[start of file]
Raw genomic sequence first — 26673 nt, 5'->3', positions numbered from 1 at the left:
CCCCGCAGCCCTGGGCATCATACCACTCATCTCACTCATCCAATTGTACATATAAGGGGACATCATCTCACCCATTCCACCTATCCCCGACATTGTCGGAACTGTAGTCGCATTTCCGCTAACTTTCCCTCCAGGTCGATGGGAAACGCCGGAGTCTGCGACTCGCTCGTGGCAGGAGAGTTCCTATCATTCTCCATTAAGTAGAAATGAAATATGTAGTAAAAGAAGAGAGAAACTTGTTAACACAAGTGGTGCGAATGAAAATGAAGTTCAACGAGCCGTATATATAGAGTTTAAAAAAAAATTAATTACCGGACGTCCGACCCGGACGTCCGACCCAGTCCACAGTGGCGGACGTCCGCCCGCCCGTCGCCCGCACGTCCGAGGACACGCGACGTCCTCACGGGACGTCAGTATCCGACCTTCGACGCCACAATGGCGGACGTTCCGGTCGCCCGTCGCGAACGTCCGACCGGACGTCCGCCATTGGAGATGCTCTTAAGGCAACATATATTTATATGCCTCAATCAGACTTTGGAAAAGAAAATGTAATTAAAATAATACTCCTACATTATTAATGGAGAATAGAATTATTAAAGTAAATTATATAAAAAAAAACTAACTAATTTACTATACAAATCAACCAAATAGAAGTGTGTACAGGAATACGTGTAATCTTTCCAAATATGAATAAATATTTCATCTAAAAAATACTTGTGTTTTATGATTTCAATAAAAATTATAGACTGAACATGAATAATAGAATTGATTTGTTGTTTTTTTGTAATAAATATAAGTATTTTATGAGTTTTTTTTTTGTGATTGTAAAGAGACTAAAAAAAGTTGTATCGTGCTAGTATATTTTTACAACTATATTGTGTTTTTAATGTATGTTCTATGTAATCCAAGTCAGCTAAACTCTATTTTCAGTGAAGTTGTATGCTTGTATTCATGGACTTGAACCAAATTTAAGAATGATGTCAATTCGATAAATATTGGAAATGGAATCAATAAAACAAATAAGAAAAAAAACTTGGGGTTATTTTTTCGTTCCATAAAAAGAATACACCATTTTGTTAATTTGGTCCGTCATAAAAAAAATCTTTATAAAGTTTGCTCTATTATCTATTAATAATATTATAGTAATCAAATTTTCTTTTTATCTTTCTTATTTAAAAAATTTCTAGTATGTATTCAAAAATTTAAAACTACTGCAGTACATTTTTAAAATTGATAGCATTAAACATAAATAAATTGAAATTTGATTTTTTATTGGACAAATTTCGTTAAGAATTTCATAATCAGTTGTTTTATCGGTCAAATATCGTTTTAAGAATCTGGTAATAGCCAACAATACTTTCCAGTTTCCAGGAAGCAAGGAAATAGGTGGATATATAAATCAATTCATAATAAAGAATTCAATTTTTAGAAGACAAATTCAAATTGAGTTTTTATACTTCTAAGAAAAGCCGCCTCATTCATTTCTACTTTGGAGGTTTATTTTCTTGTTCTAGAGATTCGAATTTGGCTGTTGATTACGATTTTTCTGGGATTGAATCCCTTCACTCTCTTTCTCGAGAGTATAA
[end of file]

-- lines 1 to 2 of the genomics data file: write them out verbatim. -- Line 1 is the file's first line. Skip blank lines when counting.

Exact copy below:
Raw genomic sequence first — 26673 nt, 5'->3', positions numbered from 1 at the left:
CCCCGCAGCCCTGGGCATCATACCACTCATCTCACTCATCCAATTGTACATATAAGGGGACATCATCTCACCCATTCCACCTATCCCCGACATTGTCGGAACTGTAGTCGCATTTCCGCTAACTTTCCCTCCAGGTCGATGGGAAACGCCGGAGTCTGCGACTCGCTCGTGGCAGGAGAGTTCCTATCATTCTCCATTAAGTAGAAATGAAATATGTAGTAAAAGAAGAGAGAAACTTGTTAACACAAGTGGTGCGAATGAAAATGAAGTTCAACGAGCCGTATATATAGAGTTTAAAAAAAAATTAATTACCGGACGTCCGACCCGGACGTCCGACCCAGTCCACAGTGGCGGACGTCCGCCCGCCCGTCGCCCGCACGTCCGAGGACACGCGACGTCCTCACGGGACGTCAGTATCCGACCTTCGACGCCACAATGGCGGACGTTCCGGTCGCCCGTCGCGAACGTCCGACCGGACGTCCGCCATTGGAGATGCTCTTAAGGCAACATATATTTATATGCCTCAATCAGACTTTGGAAAAGAAAATGTAATTAAAATAATACTCCTACATTATTAATGGAGAATAGAATTATTAAAGTAAATTATATAAAAAAAAACTAACTAATTTACTATACAAATCAACCAAATAGAAGTGTGTACAGGAATACGTGTAATCTTTCCAAATATGAATAAATATTTCATCTAAAAAATACTTGTGTTTTATGATTTCAATAAAAATTATAGACTGAACATGAATAATAGAATTGATTTGTTGTTTTTTTGTAATAAATATAAGTATTTTATGAGTTTTTTTTTTGTGATTGTAAAGAGACTAAAAAAAGTTGTATCGTGCTAGTATATTTTTACAACTATATTGTGTTTTTAATGTATGTTCTATGTAATCCAAGTCAGCTAAACTCTATTTTCAGTGAAGTTGTATGCTTGTATTCATGGACTTGAACCAAATTTAAGAATGATGTCAATTCGATAAATATTGGAAATGGAATCAATAAAACAAATAAGAAAAAAAACTTGGGGTTATTTTTTCGTTCCATAAAAAGAATACACCATTTTGTTAATTTGGTCCGTCATAAAAAAAATCTTTATAAAGTTTGCTCTATTATCTATTAATAATATTATAGTAATCAAATTTTCTTTTTATCTTTCTTATTTAAAAAATTTCTAGTATGTATTCAAAAATTTAAAACTACTGCAGTACATTTTTAAAATTGATAGCATTAAACATAAATAAATTGAAATTTGATTTTTTATTGGACAAATTTCGTTAAGAATTTCATAATCAGTTGTTTTATCGGTCAAATATCGTTTTAAGAATCTGGTAATAGCCAACAATACTTTCCAGTTTCCAGGAAGCAAGGAAATAGGTGGATATATAAATCAATTCATAATAAAGAATTCAATTTTTAGAAGACAAATTCAAATTGAGTTTTTATACTTCTAAGAAAAGCCGCCTCATTCATTTCTACTTTGGAGGTTTATTTTCTTGTTCTAGAGATTCGAATTTGGCTGTTGATTACGATTTTTCTGGGATTGAATCCCTTCACTCTCTTTCTCGAGAGTATAA